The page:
In addition to issues regarding privacy and data ownership there are the related issues of access and security. If an application relies on remote data storage and internet access in order to function at all then this can significantly affect the user. If, for example a user stores all of their calendar and contact information online, outages can affect their ability to function from day to day.

Mobile cloud computing is particularly vulnerable due to multiple points at which access can be interrupted. Reception and high speed availability can vary greatly for mobile devices. In addition to this, particular services used may have downtime. Finally, there can be issues of data becoming locked in to a particular service.

3. Related solutions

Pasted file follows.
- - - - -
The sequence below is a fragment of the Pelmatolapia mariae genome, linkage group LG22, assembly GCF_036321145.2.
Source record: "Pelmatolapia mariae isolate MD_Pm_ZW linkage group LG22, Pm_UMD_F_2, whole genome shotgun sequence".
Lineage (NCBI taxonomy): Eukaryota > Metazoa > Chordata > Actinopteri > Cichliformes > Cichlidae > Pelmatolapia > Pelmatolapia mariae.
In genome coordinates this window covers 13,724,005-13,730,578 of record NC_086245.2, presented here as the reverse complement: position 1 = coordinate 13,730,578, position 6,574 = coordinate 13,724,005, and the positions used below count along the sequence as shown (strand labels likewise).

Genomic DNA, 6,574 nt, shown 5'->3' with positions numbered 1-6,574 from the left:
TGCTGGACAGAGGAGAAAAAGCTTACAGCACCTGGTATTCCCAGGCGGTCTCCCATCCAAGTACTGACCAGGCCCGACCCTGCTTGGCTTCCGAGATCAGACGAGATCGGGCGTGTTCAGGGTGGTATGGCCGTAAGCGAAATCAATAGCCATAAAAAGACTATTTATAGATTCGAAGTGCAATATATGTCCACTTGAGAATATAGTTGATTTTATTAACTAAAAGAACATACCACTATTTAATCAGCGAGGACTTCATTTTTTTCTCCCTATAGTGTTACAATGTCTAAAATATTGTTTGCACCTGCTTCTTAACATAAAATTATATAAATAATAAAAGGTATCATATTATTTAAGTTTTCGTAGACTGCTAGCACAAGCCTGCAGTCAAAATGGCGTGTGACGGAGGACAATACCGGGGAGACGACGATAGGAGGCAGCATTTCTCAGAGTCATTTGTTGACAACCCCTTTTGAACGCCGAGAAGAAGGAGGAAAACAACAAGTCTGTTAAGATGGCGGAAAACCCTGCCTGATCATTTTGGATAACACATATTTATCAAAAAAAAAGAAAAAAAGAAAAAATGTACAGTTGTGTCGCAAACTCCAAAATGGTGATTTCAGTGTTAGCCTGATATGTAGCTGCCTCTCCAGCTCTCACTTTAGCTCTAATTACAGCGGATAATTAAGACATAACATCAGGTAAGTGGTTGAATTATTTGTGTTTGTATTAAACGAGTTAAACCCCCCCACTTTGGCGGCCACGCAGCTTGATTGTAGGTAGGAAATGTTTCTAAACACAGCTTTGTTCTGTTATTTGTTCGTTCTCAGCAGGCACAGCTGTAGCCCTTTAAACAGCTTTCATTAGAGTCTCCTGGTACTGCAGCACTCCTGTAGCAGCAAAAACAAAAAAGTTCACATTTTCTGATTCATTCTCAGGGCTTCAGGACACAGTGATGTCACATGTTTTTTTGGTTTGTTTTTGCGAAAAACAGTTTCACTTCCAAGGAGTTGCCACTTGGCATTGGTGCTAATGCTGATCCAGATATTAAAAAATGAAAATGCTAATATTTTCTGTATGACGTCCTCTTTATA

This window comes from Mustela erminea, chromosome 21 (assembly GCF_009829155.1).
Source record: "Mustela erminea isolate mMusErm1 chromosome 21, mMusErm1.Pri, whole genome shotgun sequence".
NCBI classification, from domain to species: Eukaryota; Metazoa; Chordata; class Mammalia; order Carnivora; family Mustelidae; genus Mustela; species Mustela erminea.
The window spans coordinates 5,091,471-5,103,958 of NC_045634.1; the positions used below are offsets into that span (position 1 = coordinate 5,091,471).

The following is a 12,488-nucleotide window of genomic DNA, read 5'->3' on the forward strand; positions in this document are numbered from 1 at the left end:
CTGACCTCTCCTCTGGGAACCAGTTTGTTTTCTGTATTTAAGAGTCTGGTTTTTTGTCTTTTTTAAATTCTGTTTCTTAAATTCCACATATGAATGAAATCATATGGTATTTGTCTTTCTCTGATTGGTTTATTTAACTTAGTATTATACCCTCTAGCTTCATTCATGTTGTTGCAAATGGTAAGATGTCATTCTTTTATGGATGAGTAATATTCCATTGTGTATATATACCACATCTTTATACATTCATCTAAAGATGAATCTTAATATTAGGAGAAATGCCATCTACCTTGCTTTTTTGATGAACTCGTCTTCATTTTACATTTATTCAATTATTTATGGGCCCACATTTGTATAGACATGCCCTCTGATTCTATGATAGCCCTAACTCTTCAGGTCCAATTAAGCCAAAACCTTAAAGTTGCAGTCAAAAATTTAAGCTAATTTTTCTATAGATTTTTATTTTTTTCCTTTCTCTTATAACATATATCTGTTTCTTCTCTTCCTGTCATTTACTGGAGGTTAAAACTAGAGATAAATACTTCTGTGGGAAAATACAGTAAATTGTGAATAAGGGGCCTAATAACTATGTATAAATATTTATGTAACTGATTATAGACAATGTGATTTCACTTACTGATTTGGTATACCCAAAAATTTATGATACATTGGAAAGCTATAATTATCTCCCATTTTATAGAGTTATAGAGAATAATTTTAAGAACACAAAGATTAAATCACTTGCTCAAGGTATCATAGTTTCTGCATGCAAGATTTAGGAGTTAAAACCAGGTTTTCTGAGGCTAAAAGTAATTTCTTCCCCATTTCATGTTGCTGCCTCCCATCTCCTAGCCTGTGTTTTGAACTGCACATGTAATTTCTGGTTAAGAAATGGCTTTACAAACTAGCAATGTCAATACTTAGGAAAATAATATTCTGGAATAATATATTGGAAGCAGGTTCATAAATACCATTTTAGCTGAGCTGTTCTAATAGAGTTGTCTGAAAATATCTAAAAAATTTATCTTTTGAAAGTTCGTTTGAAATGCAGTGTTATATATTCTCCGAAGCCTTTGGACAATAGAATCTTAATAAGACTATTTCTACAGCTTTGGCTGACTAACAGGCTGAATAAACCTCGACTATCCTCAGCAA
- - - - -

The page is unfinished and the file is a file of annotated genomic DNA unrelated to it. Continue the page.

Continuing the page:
3.1. Privacy

In the challenge referred above, the type of application has broad appeal and brings significant concerns. One method sometimes used to alleviate concern is to make data submitted either spatially or temporally imprecise. This is called location cloaking. The cost of location cloaking, of course, is that it can reduce the quality of service delivered by the applications. For example, if a user is attempting to find a nearby restaurant and the request sent to the server by his mobile client is too imprecise he could receive results which are irrelevant or perhaps miss relevant results. Thus, there is an interest in developing location cloaking methods which manage to alleviate privacy concerns and simultaneously reduce the negative effect on location-aware applications.

3.2. Data ownership